13 Aug Recommendations to Round Out the Summer
Summer seems to be winding down a bit although it remains hotter than ever in southern Illinois. It’s hard to believe that before we know it red and yellow and purple leaves will be falling from the trees; the hoodies will come out of the closet again; and bare limbs will be draped with toilet paper (my least favorite autumn sight).
But right now, we’re still in the thick of the dog days of summer, so it’s a great time for the team at AMT to make a few recommendations. With movie theaters still closed, we’ve been reading, listening to new podcasts, and watching a little television too. We’ll add the books to our Amazon site. Make sure you bookmark it, so you always have a go-to for good books.
Recommendations from the Team
Jakob Boulb: The Matti and Pete Show (podcast)
You might remember from last week’s Meet the Team that Jakob hasn’t read a book since high school. But he does like a good podcast and this one in particular because they discuss cameras and film–two of Jakob’s big interests.
Dallas Racklin: Kingdom on Netflix
The show is a drama about an MMA family in LA trying to become elite fighters while struggling with everyday issues like family, money, etc.
John McKinney (Moose): The Office
If you’ve never watched The Office, you’re in for a treat. Steve Carrell and crew are funny and almost painfully human.
Heath Houchin: Baby (no really–Heath and his wife have a new baby in the home)
Currently, I listen to a crying baby and need to get back on podcasts.
Rob McClain: The Fifth Risk by Michael Lewis
The Fifth Risk is a nonfiction book by Michael Lewis that examines the transition and political appointments of the Donald Trump presidency, especially in respect to three government agencies: the Department of Energy, the Department of Agriculture, and the Department of Commerce.
Zac Egleston: Think and Grow Rich by Napoleon Hill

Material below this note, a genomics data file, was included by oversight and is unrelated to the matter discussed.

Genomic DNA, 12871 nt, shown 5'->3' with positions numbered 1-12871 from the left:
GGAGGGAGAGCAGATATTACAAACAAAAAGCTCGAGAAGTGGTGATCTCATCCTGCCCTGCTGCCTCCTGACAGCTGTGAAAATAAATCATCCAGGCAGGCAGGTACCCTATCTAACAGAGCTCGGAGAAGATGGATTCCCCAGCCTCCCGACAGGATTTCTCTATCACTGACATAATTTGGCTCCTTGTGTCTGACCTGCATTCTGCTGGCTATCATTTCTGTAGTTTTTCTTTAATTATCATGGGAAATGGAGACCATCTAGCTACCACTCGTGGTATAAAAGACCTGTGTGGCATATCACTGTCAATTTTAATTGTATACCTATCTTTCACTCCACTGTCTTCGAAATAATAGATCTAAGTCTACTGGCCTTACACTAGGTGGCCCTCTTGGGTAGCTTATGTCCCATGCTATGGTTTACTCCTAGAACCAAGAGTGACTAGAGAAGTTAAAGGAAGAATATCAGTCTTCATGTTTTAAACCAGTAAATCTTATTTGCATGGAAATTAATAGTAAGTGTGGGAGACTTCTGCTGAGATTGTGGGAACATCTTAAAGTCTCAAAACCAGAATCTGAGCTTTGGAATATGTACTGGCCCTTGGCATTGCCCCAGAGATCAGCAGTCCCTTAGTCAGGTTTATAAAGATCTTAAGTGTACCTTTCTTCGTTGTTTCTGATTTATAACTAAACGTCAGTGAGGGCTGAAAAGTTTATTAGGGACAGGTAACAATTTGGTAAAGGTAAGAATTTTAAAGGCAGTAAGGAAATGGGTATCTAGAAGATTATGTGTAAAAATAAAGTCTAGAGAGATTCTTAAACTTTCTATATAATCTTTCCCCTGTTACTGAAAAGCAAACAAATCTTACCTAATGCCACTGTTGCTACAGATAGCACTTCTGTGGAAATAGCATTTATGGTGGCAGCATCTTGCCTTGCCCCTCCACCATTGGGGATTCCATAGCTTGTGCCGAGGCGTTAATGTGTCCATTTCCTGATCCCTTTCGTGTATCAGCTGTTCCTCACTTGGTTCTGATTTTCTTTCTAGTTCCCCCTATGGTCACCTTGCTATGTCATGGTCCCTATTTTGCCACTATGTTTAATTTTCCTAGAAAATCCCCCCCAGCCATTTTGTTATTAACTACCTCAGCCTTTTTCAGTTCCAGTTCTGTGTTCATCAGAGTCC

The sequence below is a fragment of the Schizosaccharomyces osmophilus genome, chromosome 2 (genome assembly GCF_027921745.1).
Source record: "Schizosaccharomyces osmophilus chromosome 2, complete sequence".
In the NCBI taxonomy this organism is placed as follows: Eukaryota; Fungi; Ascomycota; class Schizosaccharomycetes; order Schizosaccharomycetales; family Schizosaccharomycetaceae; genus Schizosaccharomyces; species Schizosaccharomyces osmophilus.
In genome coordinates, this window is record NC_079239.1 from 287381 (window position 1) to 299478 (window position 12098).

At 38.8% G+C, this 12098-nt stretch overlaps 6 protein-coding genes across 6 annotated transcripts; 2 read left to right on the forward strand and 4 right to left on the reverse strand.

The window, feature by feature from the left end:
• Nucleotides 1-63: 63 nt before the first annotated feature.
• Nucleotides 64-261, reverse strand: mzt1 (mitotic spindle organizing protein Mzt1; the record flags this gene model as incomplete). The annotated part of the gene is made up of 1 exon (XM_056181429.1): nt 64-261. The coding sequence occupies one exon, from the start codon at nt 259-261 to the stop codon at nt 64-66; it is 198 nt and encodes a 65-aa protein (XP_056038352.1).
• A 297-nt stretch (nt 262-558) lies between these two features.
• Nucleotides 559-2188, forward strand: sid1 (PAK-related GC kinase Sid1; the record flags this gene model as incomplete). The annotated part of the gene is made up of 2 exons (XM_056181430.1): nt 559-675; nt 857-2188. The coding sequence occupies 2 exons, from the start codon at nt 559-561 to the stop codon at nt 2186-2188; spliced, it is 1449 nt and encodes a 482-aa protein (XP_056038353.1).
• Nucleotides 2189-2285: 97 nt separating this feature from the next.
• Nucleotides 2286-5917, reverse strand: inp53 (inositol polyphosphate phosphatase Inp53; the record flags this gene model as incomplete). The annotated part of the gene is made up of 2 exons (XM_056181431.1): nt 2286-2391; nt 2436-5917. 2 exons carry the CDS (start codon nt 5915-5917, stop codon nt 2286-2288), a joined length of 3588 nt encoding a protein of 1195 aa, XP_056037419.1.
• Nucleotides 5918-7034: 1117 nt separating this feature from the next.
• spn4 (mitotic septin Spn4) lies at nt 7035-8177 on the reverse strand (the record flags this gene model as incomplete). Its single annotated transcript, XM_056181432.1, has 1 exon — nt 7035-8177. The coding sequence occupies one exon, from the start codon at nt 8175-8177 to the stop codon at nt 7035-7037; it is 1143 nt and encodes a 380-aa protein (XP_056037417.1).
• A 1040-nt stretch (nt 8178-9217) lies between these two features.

The book gives a pretty interesting perspective on the actions of people who were able to find success during their lifetimes.
Erik Jensen: The Splendid and the Vile: A Saga of Churchill, Family, and Defiance During the Blitz by Erik Larsen
If you’re looking for an enjoyable read about an incredibly interesting and fascinating leader, check this one out. For some reason, I’ve always kept my distance from books and stories about Winston Churchill because I had the misguided opinion that he was “boring” and boy, was I missing out. His charisma has absolutely captured my attention, and I look forward to reading more about him in the future. I mean, what’s not to like about a great leader who drinks all the time while writing some of the most inspiring political speeches we’re ever heard?
David Abell: Fortitude: American Resilience in the Era of Outrage by Dan Crenshaw and The Last Dance (documentary) on Netflix.
Crenshaw’s book is a great reminder to be resilient and take ownership of your own actions.
Typically, I’m not a sports fan, but this documentary series brought back a lot of childhood nostalgia. It also showed a side to Michael Jordan that a lot of people didn’t know existed.
Hannah Thomas: Yellowstone
Yellowstone is a western drama about a family and the obstacles of keeping their large scale ranch running.
Michael McKinney: Gates of Fire by Steven Pressfield.
I enjoy books in the historical fiction genre, and this one doesn’t disappoint. It tells the story of the Battle of Thermopylae where 300 Spartans defended Greece for 6 days against the Persian invasion. I found the in-depth look at Spartan training and philosophy really interesting.
Joel Carey: Snap Judgment (podcast)
I don’t really listen to podcasts unless driving on a long trip. But when I do listen it’s Snap Judgment which I like because the delivery keeps a good pace that tells a good story without becoming long-winded as many podcasts tend to get.
Colby Shawver: The Book of Signs by Dr. David Jeremiah
I find this book interesting as it talks about the prophecies from the Bible.
Jesse Baker: It’s Always Sunny in Philadelphia
I’m currently watching this show which is about a family’s struggle to run their bar.
Justin Hatten: The Back Roads to March: The Unsung, Unheralded and Unknown Heroes of a College Basketball Season by John Feinstein.
It’s a book about mid-major teams and their journeys toward March Madness as they try to punch a ticket into the NCAA Tournament.
Sam Rodgers: Dan Carlin’s Hardcore History (podcast)
Specifically, the episode called The Celtic Holocaust. It is Dan’s telling of Julius Caesar’s POV on his Germanic conquests.
Bridgett Jensen: Station Eleven by Emily St. John Mandel
When the pandemic first hit, my family and I gorged on pandemic movies, and a friend told me I should read Station Eleven. She was right. It’s so good. The Georgia flu hits the world and if you get it, you’re dead within hours. Very few people survive, and this book (while it follows many characters alive and dead) is about survival and the human spirit.
We’d love to hear from you. What are you reading, listening to, or watching? And don’t forget to check out our Amazon page for more recommendations and ideas.